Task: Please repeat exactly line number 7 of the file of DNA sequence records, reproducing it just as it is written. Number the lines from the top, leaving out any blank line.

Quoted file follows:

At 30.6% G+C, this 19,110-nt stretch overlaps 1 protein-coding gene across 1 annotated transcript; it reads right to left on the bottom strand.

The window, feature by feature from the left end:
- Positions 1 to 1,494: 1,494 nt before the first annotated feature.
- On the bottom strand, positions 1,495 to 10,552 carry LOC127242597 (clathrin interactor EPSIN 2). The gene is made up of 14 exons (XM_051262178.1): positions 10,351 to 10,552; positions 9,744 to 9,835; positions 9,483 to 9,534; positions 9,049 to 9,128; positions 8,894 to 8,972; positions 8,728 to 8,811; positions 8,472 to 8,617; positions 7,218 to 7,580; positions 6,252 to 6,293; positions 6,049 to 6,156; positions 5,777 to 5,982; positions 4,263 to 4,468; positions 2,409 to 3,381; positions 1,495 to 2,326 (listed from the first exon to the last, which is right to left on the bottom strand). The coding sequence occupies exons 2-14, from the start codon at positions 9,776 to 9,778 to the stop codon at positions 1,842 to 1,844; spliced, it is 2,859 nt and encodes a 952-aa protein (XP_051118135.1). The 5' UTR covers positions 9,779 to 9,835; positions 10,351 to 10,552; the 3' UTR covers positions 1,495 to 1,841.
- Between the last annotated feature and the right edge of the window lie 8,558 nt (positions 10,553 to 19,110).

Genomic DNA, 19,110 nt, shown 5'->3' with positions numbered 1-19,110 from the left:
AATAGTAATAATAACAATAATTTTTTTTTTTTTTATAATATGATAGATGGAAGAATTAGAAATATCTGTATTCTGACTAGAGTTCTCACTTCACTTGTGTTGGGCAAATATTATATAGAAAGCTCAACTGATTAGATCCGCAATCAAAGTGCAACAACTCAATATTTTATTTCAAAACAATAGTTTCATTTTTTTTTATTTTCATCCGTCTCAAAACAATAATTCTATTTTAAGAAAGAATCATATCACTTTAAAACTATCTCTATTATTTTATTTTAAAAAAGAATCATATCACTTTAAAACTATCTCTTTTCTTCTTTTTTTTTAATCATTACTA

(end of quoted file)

AATAGTAATAATAACAATAATTTTTTTTTTTTTTATAATATGATAGATGGAAGAATTAGAAATATCTGTATTCTGACTAGAGTTCTCACTTCACTTGTGTTGGGCAAATATTATATAGAAAGCTCAACTGATTAGATCCGCAATCAAAGTGCAACAACTCAATATTTTATTTCAAAACAATAGTTTCATTTTTTTTTATTTTCATCCGTCTCAAAACAATAATTCTATTTTAAGAAAGAATCATATCACTTTAAAACTATCTCTATTATTTTATTTTAAAAAAGAATCATATCACTTTAAAACTATCTCTTTTCTTCTTTTTTTTTAATCATTACTA